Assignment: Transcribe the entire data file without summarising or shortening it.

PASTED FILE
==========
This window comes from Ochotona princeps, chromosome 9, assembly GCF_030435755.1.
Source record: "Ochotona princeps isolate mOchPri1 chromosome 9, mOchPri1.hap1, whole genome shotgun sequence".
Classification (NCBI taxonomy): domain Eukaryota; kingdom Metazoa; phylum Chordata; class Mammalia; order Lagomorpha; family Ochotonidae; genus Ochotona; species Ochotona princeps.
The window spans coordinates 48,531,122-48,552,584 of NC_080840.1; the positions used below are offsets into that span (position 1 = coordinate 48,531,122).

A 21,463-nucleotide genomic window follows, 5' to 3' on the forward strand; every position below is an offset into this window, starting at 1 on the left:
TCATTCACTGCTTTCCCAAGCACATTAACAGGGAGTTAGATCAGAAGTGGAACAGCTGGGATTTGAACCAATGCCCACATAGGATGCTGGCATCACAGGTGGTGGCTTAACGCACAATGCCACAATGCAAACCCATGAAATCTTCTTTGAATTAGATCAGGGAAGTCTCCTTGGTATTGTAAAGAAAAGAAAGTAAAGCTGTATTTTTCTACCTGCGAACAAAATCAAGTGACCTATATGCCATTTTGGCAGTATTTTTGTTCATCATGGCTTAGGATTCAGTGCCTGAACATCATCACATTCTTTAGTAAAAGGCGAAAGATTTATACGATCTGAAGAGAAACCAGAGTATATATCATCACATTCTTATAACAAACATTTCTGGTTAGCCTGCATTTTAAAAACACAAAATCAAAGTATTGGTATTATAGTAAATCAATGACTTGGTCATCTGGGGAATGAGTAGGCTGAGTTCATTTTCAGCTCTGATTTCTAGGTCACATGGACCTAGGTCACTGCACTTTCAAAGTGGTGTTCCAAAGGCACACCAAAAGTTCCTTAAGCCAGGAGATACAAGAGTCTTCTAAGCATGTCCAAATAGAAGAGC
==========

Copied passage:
This window comes from Ochotona princeps, chromosome 9, assembly GCF_030435755.1.
Source record: "Ochotona princeps isolate mOchPri1 chromosome 9, mOchPri1.hap1, whole genome shotgun sequence".
Classification (NCBI taxonomy): domain Eukaryota; kingdom Metazoa; phylum Chordata; class Mammalia; order Lagomorpha; family Ochotonidae; genus Ochotona; species Ochotona princeps.
The window spans coordinates 48,531,122-48,552,584 of NC_080840.1; the positions used below are offsets into that span (position 1 = coordinate 48,531,122).

A 21,463-nucleotide genomic window follows, 5' to 3' on the forward strand; every position below is an offset into this window, starting at 1 on the left:
TCATTCACTGCTTTCCCAAGCACATTAACAGGGAGTTAGATCAGAAGTGGAACAGCTGGGATTTGAACCAATGCCCACATAGGATGCTGGCATCACAGGTGGTGGCTTAACGCACAATGCCACAATGCAAACCCATGAAATCTTCTTTGAATTAGATCAGGGAAGTCTCCTTGGTATTGTAAAGAAAAGAAAGTAAAGCTGTATTTTTCTACCTGCGAACAAAATCAAGTGACCTATATGCCATTTTGGCAGTATTTTTGTTCATCATGGCTTAGGATTCAGTGCCTGAACATCATCACATTCTTTAGTAAAAGGCGAAAGATTTATACGATCTGAAGAGAAACCAGAGTATATATCATCACATTCTTATAACAAACATTTCTGGTTAGCCTGCATTTTAAAAACACAAAATCAAAGTATTGGTATTATAGTAAATCAATGACTTGGTCATCTGGGGAATGAGTAGGCTGAGTTCATTTTCAGCTCTGATTTCTAGGTCACATGGACCTAGGTCACTGCACTTTCAAAGTGGTGTTCCAAAGGCACACCAAAAGTTCCTTAAGCCAGGAGATACAAGAGTCTTCTAAGCATGTCCAAATAGAAGAGC